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Sunday, September 05, 2021

The Tory power grab

Controversy about the Tories Elections Bill continues to grow with the Observer reporting on an open letter from charities including Save the Children, independent campaign groups such as Greenpeace, and the trades union movement accusing the government of trying to rig future elections by stifling opposition and deterring participation.

The bill, which will confer new powers on Cabinet Office minister Michael Gove over the hitherto independent Electoral Commission, which oversees elections and regulates political finance:

The government says the bill has been drawn up to ensure “that UK elections remain secure, fair, modern, inclusive and transparent”. But its many critics says it amounts to a “power grab”, while doing nothing to stop big money donations.

One of the most controversial measures in the bill is that voters must show photo IDs before getting a ballot paper in a polling station at parliamentary and local elections in England – a move ministers say will improve the integrity of elections and prevent votes from being stolen. It proposes a broad range of photo IDs, such as passports or driving licences, will be allowed, as well as a free voter card available to those without any other form of ID.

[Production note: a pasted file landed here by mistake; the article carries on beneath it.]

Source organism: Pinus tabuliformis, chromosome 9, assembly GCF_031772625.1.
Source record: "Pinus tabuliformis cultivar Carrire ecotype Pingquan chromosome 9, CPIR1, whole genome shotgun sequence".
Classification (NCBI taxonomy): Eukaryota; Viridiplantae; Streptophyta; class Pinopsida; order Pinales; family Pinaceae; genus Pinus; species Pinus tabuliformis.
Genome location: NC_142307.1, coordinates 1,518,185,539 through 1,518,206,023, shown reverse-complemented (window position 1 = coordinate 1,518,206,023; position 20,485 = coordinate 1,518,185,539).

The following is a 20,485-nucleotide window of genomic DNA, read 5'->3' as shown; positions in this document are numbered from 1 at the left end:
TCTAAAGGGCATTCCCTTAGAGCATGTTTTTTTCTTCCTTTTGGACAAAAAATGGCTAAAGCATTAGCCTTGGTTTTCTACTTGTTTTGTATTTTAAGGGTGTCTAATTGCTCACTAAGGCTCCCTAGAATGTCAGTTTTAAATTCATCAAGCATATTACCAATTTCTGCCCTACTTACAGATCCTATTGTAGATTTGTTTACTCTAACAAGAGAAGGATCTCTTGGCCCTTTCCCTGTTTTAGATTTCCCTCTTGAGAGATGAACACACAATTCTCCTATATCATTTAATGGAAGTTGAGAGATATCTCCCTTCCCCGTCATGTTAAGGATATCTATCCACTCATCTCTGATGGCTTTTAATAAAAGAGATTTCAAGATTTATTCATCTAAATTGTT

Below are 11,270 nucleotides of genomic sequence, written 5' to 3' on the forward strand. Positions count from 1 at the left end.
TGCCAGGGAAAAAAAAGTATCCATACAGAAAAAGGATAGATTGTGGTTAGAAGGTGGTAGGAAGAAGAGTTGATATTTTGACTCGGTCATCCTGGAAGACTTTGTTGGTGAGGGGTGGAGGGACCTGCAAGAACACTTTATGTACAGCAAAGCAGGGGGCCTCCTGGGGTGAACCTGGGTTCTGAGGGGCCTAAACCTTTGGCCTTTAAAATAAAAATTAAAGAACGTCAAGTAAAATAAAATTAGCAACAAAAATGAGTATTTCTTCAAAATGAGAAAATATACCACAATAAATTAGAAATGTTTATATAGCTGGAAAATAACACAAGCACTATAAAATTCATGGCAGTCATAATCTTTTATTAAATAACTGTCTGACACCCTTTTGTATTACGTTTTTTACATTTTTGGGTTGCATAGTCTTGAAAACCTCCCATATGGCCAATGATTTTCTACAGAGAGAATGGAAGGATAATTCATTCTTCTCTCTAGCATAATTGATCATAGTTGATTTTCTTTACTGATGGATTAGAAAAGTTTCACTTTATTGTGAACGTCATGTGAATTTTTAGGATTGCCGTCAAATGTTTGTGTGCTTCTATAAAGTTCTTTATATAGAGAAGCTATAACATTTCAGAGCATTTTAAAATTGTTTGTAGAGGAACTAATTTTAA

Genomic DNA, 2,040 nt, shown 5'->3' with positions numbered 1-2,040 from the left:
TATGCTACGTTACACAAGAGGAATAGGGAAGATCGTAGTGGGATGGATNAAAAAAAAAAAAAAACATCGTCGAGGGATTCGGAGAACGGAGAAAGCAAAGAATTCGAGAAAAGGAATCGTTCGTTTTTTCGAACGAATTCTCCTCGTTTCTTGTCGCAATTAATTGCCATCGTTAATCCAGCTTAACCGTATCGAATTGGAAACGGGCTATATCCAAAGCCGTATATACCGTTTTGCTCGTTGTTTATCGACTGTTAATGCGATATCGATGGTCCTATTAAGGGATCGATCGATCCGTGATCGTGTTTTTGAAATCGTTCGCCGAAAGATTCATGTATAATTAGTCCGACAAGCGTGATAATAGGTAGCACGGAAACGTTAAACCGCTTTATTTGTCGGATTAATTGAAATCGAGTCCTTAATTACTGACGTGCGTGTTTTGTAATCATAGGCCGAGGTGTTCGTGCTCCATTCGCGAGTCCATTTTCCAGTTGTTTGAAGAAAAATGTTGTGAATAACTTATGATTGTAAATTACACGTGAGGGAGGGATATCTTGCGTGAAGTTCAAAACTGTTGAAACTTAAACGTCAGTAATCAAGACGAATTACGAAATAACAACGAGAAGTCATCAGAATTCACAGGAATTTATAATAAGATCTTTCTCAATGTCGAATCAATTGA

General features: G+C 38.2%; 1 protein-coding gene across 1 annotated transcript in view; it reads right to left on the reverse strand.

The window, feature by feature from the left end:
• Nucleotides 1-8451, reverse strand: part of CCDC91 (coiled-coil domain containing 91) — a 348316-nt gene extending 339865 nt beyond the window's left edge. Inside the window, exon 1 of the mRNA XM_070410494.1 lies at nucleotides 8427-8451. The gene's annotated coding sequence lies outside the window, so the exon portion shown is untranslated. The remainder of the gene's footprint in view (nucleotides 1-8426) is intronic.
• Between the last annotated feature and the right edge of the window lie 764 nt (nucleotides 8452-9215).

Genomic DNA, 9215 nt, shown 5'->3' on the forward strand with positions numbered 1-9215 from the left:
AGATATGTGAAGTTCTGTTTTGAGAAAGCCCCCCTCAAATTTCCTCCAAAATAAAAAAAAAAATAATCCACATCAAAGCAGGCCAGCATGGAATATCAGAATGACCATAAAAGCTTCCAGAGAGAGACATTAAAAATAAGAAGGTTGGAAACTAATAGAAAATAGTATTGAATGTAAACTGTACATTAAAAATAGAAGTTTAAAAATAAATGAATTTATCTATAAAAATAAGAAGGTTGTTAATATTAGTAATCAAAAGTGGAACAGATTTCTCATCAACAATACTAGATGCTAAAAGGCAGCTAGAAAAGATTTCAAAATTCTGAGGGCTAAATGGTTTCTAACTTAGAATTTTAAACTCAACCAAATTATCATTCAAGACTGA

Opponents insist, however, that cases of stealing another’s vote are rare and point out that huge numbers people who are less well off and less inclined to back the Conservatives do not have photo ID and will be put off, or prevented from, voting. The Electoral Reform Society, which opposes the voter ID move, has pointed out that “in the UK and US, the richer you are the more likely you are to have ID. Many citizens who can’t afford to go on foreign holidays don’t have passports, and those that can’t drive don’t have driving licences.”

In their joint letter, co-ordinated and backed by the civil society organisation Best for Britain, they say the bill will not only allow Gove to set the EC’s strategic priorities but will also allow him to unilaterally define campaigning and to ban campaigners and donors. It will also increase administrative burdens and potential risk for smaller organisations including charities, ahead of elections.